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What do dust mites do?

For most people, while they are disgusting, house dust mites are not actually harmful. However, the medical significance of house dust mites arises because their microscopic cast skins and feces are a major constituent of house dust that induces allergic reactions in some individuals. There is a genetic predisposition to dust mite allergies, but like many allergies it can also develop over time. The constituents of house dust are show in the following figure: Organisms in household dust:

For those individuals, inhaling the house dust allergen triggers rhinitis allergica or bronchial asthma. People with allergies to house dust usually also have allergic reactions to house dust mite fecal material and cast skins. Studies have shown that the most potent house dust allergens can be extracted from the feces produced by dust mites. Other important allergen-producing organisms that are found in house dust are found in Figure 1. The rest of this fact sheet, based on Chapter 10, "Mites," in Common-Sense Pest Control by Olkowski, Daar and Olkowski, will discuss biology of dust mites and will emphasize non-chemical control tactics. An allergist, a medical doctor specially trained to treat allergies, should be consulted for proper diagnosis and treatment of allergies.

One of the most strongly allergenic materials found indoors is house dust, often heavily contaminated with the fecal pellets and cast skins of House Dust Mites. Estimates are that dust mites may be a factor in 50 to 80 percent of asthmatics, as well as in countless cases of eczema, hay fever and other allergic ailments. Common causes of allergy include house dust mites, cat dander, cockroach droppings and grass pollen. Symptoms are usually respiratory in nature (sneezing, itching, watery eyes, wheezing, etc.), usually NOT A RASH. However, there are reports of a red rash around the neck. Other allergic reactions may include headaches, fatigue and depression.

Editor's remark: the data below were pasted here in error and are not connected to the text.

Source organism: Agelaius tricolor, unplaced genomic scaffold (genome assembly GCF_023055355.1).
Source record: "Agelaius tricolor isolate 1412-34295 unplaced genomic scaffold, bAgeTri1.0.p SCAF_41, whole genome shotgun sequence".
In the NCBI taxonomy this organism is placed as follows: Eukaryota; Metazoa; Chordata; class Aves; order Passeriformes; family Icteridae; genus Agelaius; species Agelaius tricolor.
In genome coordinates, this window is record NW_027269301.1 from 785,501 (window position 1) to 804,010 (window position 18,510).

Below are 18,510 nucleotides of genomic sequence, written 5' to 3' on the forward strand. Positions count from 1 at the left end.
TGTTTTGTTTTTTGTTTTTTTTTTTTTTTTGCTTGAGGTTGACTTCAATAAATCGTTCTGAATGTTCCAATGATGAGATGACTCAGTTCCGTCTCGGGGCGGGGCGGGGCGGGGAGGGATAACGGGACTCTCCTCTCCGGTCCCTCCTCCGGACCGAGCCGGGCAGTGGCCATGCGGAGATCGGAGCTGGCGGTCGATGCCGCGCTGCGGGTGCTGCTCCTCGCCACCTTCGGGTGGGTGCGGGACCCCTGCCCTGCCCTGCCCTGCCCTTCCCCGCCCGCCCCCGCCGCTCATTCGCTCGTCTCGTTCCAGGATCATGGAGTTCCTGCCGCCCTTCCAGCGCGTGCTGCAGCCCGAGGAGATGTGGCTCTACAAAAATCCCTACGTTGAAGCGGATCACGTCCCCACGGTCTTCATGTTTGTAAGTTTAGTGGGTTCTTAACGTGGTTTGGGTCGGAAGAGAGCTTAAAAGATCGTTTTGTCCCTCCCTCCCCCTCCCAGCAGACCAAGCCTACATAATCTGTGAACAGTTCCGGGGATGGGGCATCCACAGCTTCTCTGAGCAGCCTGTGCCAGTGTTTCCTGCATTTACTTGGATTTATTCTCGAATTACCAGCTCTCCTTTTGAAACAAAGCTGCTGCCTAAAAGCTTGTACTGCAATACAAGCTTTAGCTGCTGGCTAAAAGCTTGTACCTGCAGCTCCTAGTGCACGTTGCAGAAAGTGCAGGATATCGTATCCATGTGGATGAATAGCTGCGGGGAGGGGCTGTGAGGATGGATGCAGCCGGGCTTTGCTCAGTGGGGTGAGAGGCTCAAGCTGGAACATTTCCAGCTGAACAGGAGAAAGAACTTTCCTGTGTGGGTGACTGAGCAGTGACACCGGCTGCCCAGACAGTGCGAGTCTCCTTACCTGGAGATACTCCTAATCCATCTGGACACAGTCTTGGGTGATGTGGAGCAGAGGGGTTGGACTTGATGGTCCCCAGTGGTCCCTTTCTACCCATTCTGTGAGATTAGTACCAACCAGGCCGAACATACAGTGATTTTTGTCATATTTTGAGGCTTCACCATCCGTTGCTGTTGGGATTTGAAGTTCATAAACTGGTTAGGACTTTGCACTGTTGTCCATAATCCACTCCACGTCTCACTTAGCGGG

The wheeze-inducing proteins are digestive juices from the mite gut which are quite potent. An exposure to the mites in the first, crucial year of life can trigger a lifelong allergy. There is no cure, only prevention. One must control house dust mite levels.

Beds are a prime habitat (where 1/3 of life occurs). A typical used mattress may have anywhere from 100,000 to 10 million mites inside. (Ten percent of the weight of a two year old pillow can be composed of dead mites and their droppings.)

Mites prefer warm, moist surroundings such as the inside of a mattress when someone is on it. A favorite food is dander (both human and animal skin flakes). Humans shed about 1/5 ounce of dander (dead skin) each week. About 80 percent of the material seen floating in a sunbeam is actually skin flakes. Also, bedroom carpeting and household upholstery support high mite populations. Source: